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[Support] Improve zero-size allocation with safe_malloc, etc.
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Authored by andusy on Jun 21 2019, 1:30 PM.

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Summary

The current implementations of the memory allocation functions mistake a nullptr returned from std::malloc, std::calloc, or std::realloc as a failure. The behaviour for each of std::malloc, std::calloc, and std::realloc when the size is 0 is implementation defined, and may return a nullptr.

If the system function returns nullptr, check if the size is 0 and return a non-null pointer using malloc.

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andusy created this revision.Jun 21 2019, 1:30 PM

Good find!

I don't believe this is the right way to go, however. As you point out malloc(0) is undefined behavior, I get you are trying to define it here, but I'm not sure it fits in with the ethos of this routine being 'safe', in my opinion. I would think that asking for 0 bytes would be indicative of a bug that can be found in testing debug builds. Personally, assert(Sz && "Tried to allocate 0") seems like it would suffice, but I see why you went in this direction.

I don't believe this is the right way to go, however. As you point out malloc(0) is undefined behavior

It isn't. It is implementation-defined whether or not it returns a null pointer. In either case, it returns a value on which free can be safely called.

I would think that asking for 0 bytes would be indicative of a bug that can be found in testing debug builds. Personally, assert(Sz && "Tried to allocate 0") seems like it would suffice, but I see why you went in this direction.

malloc and friends are supposed to succeed when asked for 0 bytes except when there is insufficient space. The caller is within its rights to ask for 0 bytes and expect a value on which it may call free except when there is insufficient space.

It isn't. It is implementation-defined

You're right it isn't undefined as in nondeterministic, disregard this then.

malloc and friends are supposed to succeed when asked for 0 bytes except when there is insufficient space

I don't know of a situation where I would want to call malloc to allocate 0, which is why I thought assert made more sense, it's not about rights of calling malloc(3). If my code calls safe_malloc(0), I want to know about it, and the assert also solves aborting and printing a no memory error when errno != ENOMEM.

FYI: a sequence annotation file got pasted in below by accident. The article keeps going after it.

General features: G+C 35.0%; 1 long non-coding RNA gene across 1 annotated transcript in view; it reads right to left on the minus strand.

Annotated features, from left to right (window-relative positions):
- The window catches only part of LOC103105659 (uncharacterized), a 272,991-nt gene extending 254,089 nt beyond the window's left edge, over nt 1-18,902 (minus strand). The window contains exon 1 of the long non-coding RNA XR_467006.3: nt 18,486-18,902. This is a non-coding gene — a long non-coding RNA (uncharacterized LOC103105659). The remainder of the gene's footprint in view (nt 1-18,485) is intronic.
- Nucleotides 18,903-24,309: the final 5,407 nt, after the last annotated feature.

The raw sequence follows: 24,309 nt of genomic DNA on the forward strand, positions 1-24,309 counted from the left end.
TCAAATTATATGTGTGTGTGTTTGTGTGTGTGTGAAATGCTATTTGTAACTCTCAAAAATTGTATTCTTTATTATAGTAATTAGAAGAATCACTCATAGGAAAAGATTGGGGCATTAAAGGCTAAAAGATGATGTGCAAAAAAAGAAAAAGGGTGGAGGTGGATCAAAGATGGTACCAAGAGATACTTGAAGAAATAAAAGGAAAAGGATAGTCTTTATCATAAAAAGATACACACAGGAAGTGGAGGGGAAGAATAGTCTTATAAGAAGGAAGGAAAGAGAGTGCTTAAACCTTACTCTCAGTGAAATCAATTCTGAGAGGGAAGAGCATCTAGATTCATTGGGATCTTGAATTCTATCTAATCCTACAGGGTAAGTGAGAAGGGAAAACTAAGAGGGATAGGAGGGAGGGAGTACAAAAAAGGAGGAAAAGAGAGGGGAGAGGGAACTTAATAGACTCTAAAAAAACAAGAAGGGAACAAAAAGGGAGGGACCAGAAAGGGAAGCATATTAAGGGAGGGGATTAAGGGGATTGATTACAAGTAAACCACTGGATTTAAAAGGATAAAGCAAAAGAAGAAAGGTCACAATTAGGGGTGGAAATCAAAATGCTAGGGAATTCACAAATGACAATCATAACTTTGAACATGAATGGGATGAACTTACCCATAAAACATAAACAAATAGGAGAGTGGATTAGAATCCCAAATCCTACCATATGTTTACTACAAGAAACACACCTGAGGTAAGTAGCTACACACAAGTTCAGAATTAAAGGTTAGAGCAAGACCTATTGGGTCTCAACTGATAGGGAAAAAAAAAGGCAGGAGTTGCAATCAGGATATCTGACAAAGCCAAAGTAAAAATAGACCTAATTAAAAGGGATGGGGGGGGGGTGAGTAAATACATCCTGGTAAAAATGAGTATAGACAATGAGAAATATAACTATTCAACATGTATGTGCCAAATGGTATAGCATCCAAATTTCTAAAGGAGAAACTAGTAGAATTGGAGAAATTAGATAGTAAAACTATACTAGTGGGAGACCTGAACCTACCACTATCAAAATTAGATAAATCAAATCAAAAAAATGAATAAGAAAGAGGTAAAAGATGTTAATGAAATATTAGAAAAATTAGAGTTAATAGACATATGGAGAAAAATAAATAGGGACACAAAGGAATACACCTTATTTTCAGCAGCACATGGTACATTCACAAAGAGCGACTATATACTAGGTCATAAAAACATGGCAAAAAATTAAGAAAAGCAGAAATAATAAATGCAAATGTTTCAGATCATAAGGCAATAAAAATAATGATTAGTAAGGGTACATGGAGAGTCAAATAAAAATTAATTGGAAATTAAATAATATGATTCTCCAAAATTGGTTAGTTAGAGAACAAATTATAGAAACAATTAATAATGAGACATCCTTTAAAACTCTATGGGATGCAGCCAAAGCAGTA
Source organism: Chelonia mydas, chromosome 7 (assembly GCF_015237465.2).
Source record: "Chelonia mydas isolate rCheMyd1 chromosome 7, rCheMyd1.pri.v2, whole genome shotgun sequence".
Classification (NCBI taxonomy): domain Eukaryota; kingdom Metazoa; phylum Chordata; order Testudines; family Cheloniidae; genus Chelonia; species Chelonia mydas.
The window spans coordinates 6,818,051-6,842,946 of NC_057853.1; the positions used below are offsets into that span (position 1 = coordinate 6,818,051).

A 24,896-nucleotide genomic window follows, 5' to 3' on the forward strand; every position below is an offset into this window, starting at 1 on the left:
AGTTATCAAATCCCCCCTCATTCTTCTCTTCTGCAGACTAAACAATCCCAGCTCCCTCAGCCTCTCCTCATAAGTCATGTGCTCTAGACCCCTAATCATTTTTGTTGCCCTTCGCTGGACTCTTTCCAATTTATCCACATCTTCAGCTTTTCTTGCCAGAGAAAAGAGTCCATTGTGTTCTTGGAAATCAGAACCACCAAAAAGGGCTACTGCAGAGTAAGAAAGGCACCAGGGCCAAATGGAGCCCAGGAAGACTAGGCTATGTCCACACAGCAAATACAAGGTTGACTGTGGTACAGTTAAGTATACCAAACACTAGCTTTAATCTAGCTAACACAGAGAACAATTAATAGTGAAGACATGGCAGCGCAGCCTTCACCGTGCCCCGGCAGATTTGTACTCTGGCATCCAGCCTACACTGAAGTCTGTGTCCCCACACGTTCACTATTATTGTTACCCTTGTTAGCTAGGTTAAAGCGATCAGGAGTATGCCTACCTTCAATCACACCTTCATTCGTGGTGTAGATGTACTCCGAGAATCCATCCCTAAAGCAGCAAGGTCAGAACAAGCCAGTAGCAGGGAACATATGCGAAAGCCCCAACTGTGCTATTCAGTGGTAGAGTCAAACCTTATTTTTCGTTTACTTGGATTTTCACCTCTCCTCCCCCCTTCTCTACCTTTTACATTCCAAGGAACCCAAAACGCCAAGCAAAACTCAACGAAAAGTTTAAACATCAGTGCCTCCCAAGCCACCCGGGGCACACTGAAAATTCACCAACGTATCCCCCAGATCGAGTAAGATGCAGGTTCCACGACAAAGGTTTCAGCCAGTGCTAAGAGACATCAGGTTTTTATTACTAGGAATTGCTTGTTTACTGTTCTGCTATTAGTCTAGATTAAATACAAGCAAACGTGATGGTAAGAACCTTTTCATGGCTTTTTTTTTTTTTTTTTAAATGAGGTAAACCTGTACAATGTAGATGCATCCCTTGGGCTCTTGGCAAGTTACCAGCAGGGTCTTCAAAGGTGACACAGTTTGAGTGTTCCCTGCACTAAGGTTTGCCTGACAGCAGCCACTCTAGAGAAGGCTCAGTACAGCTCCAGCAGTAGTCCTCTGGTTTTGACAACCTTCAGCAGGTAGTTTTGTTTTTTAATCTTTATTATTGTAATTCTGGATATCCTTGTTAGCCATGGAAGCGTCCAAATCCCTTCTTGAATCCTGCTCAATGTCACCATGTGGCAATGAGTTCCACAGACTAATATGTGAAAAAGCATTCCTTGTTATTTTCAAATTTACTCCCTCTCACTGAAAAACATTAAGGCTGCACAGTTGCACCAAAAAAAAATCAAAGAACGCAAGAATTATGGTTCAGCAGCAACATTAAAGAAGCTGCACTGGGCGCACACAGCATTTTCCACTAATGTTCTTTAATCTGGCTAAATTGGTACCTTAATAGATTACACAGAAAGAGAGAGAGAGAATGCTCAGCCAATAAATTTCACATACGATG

Just a quick grep of only safe_malloc, it seems like none of its clients would ever call it with 0 in a normal circumstance, although I may be wrong here.

For reference, GNU's widely internally used xmalloc which is analogous to this one in its contract does the same as you propose, it has an if (size == 0) size = 1; at the beginning. libcxx also does this for its implementation of new and I assume other C++ STL implementations do the same, so almost all memory allocated in llvm (assuming make_unique and unique_ptr::unique_ptr call new) will not notify us of asking for 0 bytes. For more (arguably useless) reference, mmap(2) which is also widely used in the code base (at least in my experience but only for file IO) does not allow length to be 0.

I would wait to see what other reviewers think. I just figured I would throw in the assert(Sz) idea, but maybe I'm the only one who thinks it makes sense :)

malloc(0) can be used to allocate a zero-sized object. To avoid having a null pointer to the zero-sized object, implementations often change to allocate 1 byte instead. So this patch makes sense to me.

Just a quick grep of only safe_malloc, it seems like none of its clients would ever call it with 0 in a normal circumstance, although I may be wrong here.

The call to safe_calloc in https://llvm.org/doxygen/SparseSet_8h_source.html can request 0 bytes in a "normal circumstance". This change solves a portability issue with these functions as-is. Requiring a change to the client code to never pass in zero is a change in the contract of these functions. It is not definitively wrong for the client code to request zero bytes, and requiring the client code to add extra special-case handling can have drawbacks.

The change in this patch is within the scope of being a bug fix, and the implications of the change is rather well understood. A change to add the assertion that the request was not for zero bytes will broadly affect platforms where the system malloc does perform allocation when asked for zero bytes, the impact of which is not entirely known. What is known is that there is existing client code that would need additional changes should the assertion be added.

xingxue accepted this revision.Jun 24 2019, 9:51 AM

LGTM.

This revision is now accepted and ready to land.Jun 24 2019, 9:51 AM

What is known is that there is existing client code that would need additional changes should the assertion be added.

Agreed. it's just that malloc(0 /* -> 1 */) is expensive in that it fragments the memory pool for no good reason (there is a case that this doesn't matter because all llvm tools are short lived programs, but I don't think that's a reason to ignore fragmentation). It would be better design if the clients calling safe_* took steps to not do this even if the C standard allows it, in my opinion.

There are of course reasons to not go this way as you two have pointed out, sorry for all the noise.

LGTM with minor comment (that can be applied when committing).

llvm/include/llvm/Support/MemAlloc.h
28

Suggested comment before this line (and similarly for the other two functions):

// It is implementation-defined whether allocation occurs if the space
// requested is zero (ISO/IEC 9899:2018 7.22.3). Retry, requesting non-zero,
// if the space requested was zero.
This revision was automatically updated to reflect the committed changes.